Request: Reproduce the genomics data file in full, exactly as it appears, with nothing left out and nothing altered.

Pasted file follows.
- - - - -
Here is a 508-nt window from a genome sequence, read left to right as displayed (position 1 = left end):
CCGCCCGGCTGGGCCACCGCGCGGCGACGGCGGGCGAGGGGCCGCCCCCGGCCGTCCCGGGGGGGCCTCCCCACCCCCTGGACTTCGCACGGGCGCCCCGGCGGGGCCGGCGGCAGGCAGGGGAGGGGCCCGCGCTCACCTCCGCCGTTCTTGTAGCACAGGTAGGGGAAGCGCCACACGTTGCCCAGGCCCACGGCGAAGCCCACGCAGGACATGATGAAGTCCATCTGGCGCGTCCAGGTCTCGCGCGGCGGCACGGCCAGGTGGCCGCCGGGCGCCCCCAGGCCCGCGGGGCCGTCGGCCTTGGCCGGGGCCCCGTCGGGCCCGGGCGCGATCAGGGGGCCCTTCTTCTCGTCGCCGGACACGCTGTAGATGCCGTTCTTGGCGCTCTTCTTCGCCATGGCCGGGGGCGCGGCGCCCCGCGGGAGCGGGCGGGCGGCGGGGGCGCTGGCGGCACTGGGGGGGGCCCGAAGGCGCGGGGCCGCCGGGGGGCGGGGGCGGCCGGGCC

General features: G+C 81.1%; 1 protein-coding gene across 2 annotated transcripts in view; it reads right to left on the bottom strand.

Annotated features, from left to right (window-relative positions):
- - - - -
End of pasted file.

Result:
Here is a 508-nt window from a genome sequence, read left to right as displayed (position 1 = left end):
CCGCCCGGCTGGGCCACCGCGCGGCGACGGCGGGCGAGGGGCCGCCCCCGGCCGTCCCGGGGGGGCCTCCCCACCCCCTGGACTTCGCACGGGCGCCCCGGCGGGGCCGGCGGCAGGCAGGGGAGGGGCCCGCGCTCACCTCCGCCGTTCTTGTAGCACAGGTAGGGGAAGCGCCACACGTTGCCCAGGCCCACGGCGAAGCCCACGCAGGACATGATGAAGTCCATCTGGCGCGTCCAGGTCTCGCGCGGCGGCACGGCCAGGTGGCCGCCGGGCGCCCCCAGGCCCGCGGGGCCGTCGGCCTTGGCCGGGGCCCCGTCGGGCCCGGGCGCGATCAGGGGGCCCTTCTTCTCGTCGCCGGACACGCTGTAGATGCCGTTCTTGGCGCTCTTCTTCGCCATGGCCGGGGGCGCGGCGCCCCGCGGGAGCGGGCGGGCGGCGGGGGCGCTGGCGGCACTGGGGGGGGCCCGAAGGCGCGGGGCCGCCGGGGGGCGGGGGCGGCCGGGCC

General features: G+C 81.1%; 1 protein-coding gene across 2 annotated transcripts in view; it reads right to left on the bottom strand.

Annotated features, from left to right (window-relative positions):